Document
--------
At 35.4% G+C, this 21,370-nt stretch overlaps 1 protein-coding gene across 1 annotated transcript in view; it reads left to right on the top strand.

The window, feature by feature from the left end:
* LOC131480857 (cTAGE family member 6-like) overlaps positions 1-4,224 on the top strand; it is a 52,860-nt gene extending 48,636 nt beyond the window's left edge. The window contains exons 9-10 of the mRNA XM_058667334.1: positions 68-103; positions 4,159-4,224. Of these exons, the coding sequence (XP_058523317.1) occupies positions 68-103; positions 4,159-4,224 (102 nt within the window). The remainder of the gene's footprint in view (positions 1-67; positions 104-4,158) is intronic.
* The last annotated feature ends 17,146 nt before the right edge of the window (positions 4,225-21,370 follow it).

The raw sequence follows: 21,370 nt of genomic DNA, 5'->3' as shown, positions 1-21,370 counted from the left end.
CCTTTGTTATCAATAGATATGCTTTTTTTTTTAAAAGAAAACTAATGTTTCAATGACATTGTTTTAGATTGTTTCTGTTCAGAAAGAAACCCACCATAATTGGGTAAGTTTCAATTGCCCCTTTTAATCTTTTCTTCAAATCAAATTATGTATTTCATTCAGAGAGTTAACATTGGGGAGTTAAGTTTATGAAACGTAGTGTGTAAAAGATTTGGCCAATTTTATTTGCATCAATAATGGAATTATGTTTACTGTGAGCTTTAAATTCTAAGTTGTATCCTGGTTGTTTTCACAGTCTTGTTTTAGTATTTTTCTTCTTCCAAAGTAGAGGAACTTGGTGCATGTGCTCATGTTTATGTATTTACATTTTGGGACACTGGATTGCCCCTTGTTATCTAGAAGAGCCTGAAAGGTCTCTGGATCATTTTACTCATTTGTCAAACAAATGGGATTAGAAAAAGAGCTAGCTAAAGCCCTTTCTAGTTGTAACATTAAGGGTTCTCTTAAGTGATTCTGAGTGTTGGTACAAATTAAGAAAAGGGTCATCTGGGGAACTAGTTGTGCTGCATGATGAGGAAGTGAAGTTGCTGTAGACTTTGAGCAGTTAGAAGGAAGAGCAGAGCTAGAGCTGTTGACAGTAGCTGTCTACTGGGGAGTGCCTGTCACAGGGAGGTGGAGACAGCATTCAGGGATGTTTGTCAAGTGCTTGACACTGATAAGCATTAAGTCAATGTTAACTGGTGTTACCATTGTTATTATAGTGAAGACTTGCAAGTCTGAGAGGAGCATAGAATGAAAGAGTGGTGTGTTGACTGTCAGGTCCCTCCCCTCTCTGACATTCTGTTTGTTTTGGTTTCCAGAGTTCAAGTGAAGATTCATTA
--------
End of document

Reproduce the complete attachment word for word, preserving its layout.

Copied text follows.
At 35.4% G+C, this 21,370-nt stretch overlaps 1 protein-coding gene across 1 annotated transcript in view; it reads left to right on the top strand.

The window, feature by feature from the left end:
* LOC131480857 (cTAGE family member 6-like) overlaps positions 1-4,224 on the top strand; it is a 52,860-nt gene extending 48,636 nt beyond the window's left edge. The window contains exons 9-10 of the mRNA XM_058667334.1: positions 68-103; positions 4,159-4,224. Of these exons, the coding sequence (XP_058523317.1) occupies positions 68-103; positions 4,159-4,224 (102 nt within the window). The remainder of the gene's footprint in view (positions 1-67; positions 104-4,158) is intronic.
* The last annotated feature ends 17,146 nt before the right edge of the window (positions 4,225-21,370 follow it).

The raw sequence follows: 21,370 nt of genomic DNA, 5'->3' as shown, positions 1-21,370 counted from the left end.
CCTTTGTTATCAATAGATATGCTTTTTTTTTTAAAAGAAAACTAATGTTTCAATGACATTGTTTTAGATTGTTTCTGTTCAGAAAGAAACCCACCATAATTGGGTAAGTTTCAATTGCCCCTTTTAATCTTTTCTTCAAATCAAATTATGTATTTCATTCAGAGAGTTAACATTGGGGAGTTAAGTTTATGAAACGTAGTGTGTAAAAGATTTGGCCAATTTTATTTGCATCAATAATGGAATTATGTTTACTGTGAGCTTTAAATTCTAAGTTGTATCCTGGTTGTTTTCACAGTCTTGTTTTAGTATTTTTCTTCTTCCAAAGTAGAGGAACTTGGTGCATGTGCTCATGTTTATGTATTTACATTTTGGGACACTGGATTGCCCCTTGTTATCTAGAAGAGCCTGAAAGGTCTCTGGATCATTTTACTCATTTGTCAAACAAATGGGATTAGAAAAAGAGCTAGCTAAAGCCCTTTCTAGTTGTAACATTAAGGGTTCTCTTAAGTGATTCTGAGTGTTGGTACAAATTAAGAAAAGGGTCATCTGGGGAACTAGTTGTGCTGCATGATGAGGAAGTGAAGTTGCTGTAGACTTTGAGCAGTTAGAAGGAAGAGCAGAGCTAGAGCTGTTGACAGTAGCTGTCTACTGGGGAGTGCCTGTCACAGGGAGGTGGAGACAGCATTCAGGGATGTTTGTCAAGTGCTTGACACTGATAAGCATTAAGTCAATGTTAACTGGTGTTACCATTGTTATTATAGTGAAGACTTGCAAGTCTGAGAGGAGCATAGAATGAAAGAGTGGTGTGTTGACTGTCAGGTCCCTCCCCTCTCTGACATTCTGTTTGTTTTGGTTTCCAGAGTTCAAGTGAAGATTCATTA